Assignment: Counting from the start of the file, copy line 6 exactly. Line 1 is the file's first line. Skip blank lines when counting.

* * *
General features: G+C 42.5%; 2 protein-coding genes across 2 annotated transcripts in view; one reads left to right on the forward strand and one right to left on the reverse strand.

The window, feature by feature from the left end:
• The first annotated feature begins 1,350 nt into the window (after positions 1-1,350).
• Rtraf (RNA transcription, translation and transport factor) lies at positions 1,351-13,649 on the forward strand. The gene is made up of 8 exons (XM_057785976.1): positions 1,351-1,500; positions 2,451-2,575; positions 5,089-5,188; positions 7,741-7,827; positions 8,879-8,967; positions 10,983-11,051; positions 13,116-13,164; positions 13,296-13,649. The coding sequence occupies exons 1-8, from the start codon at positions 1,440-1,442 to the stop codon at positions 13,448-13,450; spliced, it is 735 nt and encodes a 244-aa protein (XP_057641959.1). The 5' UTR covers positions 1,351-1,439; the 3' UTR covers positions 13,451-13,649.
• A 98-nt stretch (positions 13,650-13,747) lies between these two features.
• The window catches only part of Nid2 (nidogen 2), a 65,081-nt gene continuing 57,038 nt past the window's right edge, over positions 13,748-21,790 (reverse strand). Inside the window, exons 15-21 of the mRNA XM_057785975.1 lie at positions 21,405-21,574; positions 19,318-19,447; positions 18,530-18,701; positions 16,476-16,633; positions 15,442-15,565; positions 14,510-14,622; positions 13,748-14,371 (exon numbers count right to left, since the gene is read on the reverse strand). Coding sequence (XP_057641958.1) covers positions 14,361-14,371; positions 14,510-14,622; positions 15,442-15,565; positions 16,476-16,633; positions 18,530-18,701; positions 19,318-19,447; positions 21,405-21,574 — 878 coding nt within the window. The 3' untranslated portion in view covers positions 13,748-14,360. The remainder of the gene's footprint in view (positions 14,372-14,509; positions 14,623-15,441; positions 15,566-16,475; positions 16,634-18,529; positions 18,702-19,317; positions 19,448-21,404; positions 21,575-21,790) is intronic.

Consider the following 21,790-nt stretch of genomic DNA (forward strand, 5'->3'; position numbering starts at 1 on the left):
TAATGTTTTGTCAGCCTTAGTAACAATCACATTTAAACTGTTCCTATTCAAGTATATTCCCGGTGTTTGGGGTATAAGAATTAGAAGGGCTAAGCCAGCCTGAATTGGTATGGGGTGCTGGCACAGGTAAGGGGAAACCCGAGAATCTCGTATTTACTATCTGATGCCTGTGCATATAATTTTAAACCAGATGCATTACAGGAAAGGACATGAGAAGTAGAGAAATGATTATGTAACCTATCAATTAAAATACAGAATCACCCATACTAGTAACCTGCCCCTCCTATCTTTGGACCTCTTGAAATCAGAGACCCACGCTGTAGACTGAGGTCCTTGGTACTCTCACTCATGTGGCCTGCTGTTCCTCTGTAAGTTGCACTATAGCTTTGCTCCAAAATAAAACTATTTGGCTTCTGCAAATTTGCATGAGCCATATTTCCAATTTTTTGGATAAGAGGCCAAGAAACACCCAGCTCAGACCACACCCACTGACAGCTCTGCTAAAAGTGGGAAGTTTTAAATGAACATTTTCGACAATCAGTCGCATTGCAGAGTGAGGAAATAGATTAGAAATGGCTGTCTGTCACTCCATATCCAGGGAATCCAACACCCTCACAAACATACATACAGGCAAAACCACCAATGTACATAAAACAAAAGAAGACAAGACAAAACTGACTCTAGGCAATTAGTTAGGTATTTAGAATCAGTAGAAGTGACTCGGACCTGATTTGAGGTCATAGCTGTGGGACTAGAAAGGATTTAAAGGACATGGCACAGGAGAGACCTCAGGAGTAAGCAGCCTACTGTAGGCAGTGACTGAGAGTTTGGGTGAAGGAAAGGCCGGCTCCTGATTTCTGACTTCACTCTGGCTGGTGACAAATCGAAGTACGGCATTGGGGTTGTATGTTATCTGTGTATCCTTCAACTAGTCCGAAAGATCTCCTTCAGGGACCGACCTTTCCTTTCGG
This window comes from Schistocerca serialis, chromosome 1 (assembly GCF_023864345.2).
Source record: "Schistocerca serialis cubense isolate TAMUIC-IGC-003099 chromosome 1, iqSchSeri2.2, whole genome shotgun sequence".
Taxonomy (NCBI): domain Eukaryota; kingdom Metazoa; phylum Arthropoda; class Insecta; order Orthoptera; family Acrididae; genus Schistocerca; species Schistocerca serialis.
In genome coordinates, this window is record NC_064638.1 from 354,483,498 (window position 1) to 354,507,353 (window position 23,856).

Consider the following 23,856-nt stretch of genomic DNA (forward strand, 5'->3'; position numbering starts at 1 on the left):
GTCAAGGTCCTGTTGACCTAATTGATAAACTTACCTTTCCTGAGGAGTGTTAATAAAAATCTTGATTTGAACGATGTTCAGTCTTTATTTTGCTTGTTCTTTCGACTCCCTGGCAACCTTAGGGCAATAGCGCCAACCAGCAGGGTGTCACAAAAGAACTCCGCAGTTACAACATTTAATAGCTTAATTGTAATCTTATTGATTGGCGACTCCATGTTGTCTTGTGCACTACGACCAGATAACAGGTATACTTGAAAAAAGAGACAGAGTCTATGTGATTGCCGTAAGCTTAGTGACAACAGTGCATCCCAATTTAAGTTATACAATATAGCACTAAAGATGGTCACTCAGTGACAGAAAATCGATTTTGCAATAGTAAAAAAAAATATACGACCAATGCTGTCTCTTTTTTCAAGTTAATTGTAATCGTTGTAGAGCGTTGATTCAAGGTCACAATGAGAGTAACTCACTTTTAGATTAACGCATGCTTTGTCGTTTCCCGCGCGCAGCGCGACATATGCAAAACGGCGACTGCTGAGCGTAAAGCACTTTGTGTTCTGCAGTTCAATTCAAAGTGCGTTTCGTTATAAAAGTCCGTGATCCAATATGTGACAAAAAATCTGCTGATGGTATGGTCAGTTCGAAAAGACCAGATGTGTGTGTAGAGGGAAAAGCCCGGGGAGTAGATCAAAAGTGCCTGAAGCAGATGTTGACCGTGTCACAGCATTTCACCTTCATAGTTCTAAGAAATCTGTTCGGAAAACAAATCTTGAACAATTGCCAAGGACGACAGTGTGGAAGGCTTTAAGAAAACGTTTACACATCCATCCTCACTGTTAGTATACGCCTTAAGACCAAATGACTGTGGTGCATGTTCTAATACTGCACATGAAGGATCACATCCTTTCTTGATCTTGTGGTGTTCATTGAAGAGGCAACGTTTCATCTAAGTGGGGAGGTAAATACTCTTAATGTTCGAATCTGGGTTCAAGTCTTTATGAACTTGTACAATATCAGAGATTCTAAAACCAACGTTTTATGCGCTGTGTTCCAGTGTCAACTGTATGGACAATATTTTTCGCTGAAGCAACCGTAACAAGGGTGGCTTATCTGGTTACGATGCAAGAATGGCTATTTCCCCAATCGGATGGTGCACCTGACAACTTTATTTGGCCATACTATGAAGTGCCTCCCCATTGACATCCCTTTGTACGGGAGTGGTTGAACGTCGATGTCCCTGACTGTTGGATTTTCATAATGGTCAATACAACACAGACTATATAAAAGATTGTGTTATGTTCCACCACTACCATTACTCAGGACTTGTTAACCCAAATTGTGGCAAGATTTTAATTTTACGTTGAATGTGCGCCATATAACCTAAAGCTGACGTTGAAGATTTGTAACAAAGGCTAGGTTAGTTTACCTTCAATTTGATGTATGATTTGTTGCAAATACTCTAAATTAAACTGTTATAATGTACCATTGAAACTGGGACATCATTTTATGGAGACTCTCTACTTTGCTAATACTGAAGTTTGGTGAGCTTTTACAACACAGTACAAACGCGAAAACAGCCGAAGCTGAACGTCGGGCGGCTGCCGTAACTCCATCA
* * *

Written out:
• The window catches only part of Nid2 (nidogen 2), a 65,081-nt gene continuing 57,038 nt past the window's right edge, over positions 13,748-21,790 (reverse strand). Inside the window, exons 15-21 of the mRNA XM_057785975.1 lie at positions 21,405-21,574; positions 19,318-19,447; positions 18,530-18,701; positions 16,476-16,633; positions 15,442-15,565; positions 14,510-14,622; positions 13,748-14,371 (exon numbers count right to left, since the gene is read on the reverse strand). Coding sequence (XP_057641958.1) covers positions 14,361-14,371; positions 14,510-14,622; positions 15,442-15,565; positions 16,476-16,633; positions 18,530-18,701; positions 19,318-19,447; positions 21,405-21,574 — 878 coding nt within the window. The 3' untranslated portion in view covers positions 13,748-14,360. The remainder of the gene's footprint in view (positions 14,372-14,509; positions 14,623-15,441; positions 15,566-16,475; positions 16,634-18,529; positions 18,702-19,317; positions 19,448-21,404; positions 21,575-21,790) is intronic.